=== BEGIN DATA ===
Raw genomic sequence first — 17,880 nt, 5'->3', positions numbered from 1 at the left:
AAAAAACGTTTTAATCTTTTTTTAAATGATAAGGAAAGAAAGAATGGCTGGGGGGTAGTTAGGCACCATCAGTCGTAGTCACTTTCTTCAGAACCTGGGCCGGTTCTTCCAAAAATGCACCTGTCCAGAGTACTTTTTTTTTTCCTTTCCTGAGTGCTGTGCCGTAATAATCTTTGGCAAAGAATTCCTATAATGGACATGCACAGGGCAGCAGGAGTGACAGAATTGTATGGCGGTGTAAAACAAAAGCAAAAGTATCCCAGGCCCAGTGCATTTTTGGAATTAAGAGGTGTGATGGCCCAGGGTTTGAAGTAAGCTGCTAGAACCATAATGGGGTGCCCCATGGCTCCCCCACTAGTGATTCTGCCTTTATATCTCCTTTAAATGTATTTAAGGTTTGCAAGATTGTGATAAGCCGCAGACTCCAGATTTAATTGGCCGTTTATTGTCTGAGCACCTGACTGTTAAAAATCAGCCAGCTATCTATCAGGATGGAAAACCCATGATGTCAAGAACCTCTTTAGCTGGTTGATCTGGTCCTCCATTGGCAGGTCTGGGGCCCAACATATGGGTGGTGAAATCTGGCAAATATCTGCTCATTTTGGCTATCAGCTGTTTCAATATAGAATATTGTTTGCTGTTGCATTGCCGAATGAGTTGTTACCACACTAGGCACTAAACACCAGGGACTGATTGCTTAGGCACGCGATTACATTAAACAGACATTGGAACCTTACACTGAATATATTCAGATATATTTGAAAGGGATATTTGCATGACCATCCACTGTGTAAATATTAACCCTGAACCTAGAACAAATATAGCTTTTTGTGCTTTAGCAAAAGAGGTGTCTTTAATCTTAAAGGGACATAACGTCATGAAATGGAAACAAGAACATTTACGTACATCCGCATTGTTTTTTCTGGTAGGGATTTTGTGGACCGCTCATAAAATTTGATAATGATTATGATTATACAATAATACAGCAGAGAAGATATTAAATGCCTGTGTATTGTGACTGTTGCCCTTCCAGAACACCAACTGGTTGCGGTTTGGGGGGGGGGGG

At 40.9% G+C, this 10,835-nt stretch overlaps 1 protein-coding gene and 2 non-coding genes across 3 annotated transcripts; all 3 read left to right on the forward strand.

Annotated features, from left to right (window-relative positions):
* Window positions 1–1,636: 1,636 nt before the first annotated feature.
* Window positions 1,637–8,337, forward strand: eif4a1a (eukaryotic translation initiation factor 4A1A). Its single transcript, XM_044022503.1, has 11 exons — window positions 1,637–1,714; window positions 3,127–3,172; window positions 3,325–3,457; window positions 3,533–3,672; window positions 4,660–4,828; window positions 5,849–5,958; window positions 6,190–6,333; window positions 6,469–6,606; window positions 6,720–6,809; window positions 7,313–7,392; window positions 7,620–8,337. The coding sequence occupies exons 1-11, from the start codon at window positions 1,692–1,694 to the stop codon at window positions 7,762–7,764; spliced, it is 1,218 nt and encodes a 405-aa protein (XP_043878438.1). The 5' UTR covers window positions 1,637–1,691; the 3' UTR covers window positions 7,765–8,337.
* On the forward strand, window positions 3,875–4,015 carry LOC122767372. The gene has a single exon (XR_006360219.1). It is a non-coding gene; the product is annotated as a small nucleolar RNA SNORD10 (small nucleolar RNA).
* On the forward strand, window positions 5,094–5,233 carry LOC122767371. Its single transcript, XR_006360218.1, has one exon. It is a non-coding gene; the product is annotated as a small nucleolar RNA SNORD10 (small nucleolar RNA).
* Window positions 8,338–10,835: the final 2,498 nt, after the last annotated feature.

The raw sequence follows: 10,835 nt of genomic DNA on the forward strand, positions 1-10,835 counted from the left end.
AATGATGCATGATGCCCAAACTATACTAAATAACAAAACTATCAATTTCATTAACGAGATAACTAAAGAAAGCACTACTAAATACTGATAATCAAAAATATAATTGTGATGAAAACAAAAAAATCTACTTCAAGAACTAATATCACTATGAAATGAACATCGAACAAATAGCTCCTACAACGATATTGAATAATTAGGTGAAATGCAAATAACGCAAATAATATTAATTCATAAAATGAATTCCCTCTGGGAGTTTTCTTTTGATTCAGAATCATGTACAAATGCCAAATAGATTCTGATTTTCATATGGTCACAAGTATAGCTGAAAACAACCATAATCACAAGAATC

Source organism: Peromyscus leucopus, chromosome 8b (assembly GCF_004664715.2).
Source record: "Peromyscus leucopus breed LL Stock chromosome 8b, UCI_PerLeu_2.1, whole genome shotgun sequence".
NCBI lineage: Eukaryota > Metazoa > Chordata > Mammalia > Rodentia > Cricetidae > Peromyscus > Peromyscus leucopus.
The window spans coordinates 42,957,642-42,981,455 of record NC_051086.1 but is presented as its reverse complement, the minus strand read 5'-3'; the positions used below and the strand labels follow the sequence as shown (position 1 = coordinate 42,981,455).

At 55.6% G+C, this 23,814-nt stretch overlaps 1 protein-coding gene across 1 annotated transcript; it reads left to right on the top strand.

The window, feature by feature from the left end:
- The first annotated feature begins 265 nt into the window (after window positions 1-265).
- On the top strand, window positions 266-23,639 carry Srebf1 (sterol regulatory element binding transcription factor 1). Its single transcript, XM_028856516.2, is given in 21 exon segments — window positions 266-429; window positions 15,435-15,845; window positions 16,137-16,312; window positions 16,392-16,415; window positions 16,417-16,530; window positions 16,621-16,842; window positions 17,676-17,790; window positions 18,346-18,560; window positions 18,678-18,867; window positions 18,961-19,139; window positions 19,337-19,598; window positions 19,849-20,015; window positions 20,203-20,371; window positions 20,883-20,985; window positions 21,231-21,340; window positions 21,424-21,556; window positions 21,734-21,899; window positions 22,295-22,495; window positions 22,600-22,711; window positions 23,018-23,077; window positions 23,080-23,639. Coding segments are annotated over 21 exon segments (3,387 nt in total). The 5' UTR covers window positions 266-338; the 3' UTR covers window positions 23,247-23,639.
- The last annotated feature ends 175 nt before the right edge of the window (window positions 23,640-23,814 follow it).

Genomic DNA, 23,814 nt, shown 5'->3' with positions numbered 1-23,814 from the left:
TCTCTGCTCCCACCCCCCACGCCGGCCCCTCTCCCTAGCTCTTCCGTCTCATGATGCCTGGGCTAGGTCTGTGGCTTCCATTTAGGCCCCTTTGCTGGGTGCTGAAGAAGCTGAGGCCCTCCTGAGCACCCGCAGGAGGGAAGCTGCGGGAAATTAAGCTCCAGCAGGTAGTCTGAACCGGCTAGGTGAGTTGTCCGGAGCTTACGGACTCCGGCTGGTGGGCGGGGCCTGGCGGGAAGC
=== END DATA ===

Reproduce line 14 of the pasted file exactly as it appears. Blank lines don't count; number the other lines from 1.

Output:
NCBI lineage: Eukaryota > Metazoa > Chordata > Mammalia > Rodentia > Cricetidae > Peromyscus > Peromyscus leucopus.